Perfect wood, in the hands of two flawed brothers, with a flawed father, makes a deeply flawed table. Walking in I came up with an opening line that I was a little too proud of. I thought to myself, “I’m going to describe this play as ‘the opposite of mime!’” And while it is a show with a lot of talking and real power tools, Forstner & Fillister is a play that struggles with existential and all-encompassing issues. How can we live sustainably? Are there virtues we sacrificed in the name of progress? Can art ever die?
If this seems like a lot to cover in a play that is around an hour long, while simultaneously building a table, it is. Will Somers, David Benedict Brown, and director Madeleine Boyes-Manseau haven’t quite figured out how to make the whole thing work all the time, but they have put the pieces together in order to fine tune. The construction process serves as the chronometer for Forstner & Fillister – all concepts, jokes, characters need to fit into that table. The existential demands characters make of the audience are covered by their jokes, physicality, and woodworking spectacle. The play continues being fun throughout.
Brown and Somers play two gentleman tradespeople, woodworkers espousing an outwardly simple idea: “wood first.” Through this catch phrase the audience is dragged through a trade show presentation that holds the show together. The actors wax poetic in high falutin’ philosophical dialogue and then moments later they shift into a crass staccato emblematic of physical labour.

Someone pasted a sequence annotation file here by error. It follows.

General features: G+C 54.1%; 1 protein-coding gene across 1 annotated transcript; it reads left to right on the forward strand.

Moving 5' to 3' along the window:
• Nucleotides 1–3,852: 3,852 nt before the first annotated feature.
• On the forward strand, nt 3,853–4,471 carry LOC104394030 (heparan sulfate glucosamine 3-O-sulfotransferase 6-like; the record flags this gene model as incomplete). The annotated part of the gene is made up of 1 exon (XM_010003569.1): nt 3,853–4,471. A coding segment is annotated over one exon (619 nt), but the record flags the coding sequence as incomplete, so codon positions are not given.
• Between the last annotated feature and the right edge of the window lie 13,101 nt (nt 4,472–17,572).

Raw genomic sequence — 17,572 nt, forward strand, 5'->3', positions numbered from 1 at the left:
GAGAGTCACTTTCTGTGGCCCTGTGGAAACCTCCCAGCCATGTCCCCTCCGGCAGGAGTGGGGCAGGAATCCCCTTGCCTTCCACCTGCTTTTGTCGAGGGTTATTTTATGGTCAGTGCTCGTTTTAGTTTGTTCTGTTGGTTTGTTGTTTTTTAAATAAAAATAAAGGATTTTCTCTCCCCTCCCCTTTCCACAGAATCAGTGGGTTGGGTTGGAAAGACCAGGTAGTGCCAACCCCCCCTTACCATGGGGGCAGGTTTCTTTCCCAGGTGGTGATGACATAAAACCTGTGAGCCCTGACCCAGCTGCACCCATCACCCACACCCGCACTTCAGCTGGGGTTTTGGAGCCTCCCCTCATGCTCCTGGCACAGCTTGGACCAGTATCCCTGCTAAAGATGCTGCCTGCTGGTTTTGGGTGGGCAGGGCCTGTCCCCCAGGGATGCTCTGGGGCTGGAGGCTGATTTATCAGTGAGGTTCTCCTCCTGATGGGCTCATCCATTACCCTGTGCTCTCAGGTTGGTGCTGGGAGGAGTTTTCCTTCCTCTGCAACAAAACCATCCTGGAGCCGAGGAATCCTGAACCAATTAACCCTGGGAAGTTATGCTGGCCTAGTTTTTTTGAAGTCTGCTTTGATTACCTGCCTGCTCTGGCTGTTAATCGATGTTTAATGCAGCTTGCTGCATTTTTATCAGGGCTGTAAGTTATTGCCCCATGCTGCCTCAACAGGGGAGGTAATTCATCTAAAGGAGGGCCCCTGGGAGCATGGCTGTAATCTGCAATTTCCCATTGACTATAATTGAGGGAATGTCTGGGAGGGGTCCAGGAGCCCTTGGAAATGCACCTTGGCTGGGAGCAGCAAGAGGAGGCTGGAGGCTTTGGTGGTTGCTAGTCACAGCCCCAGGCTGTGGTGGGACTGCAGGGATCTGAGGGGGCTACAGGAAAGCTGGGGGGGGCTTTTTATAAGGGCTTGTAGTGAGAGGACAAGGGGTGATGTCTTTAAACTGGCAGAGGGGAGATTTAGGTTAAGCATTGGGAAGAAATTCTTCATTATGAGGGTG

Two unique characters spend 45 minutes before developing clear narrative functions in this hour of very long bits (most of which land), sight gags, foul language, and at times frustration as comedy. None of these on their own are bad and many of them are delightfully executed. But there is something that doesn’t work with this show. The play doesn’t hold together, at times it feels as though three or four different plays are being performed at once while a table is built. Even though I left, feeling satisfied and like I had enjoyed everything I saw, I did feel weary several times during Forstner & Fillister. I was impressed with the craftsmanship and play between the actors, and as soon as sibling rivalry explodes into madness the play tightens, develops focus and really sings but the show is not complete.
There is audience participation in Forstner & Fillister, so if you are shy or unwilling to participate choose your seat wisely. The directing is a silent partner in this show, never imposing itself, but clearly keeping a lid on the insanity that is possible with these two talented performers.
Forstner & Filister is playing in the undercurrents festival at Arts Court Theatre (2 Daly Ave) until February 17. Visit undercurrentsfestival.ca for a schedule of performances. Tickets cost $20–25 online and at the box office.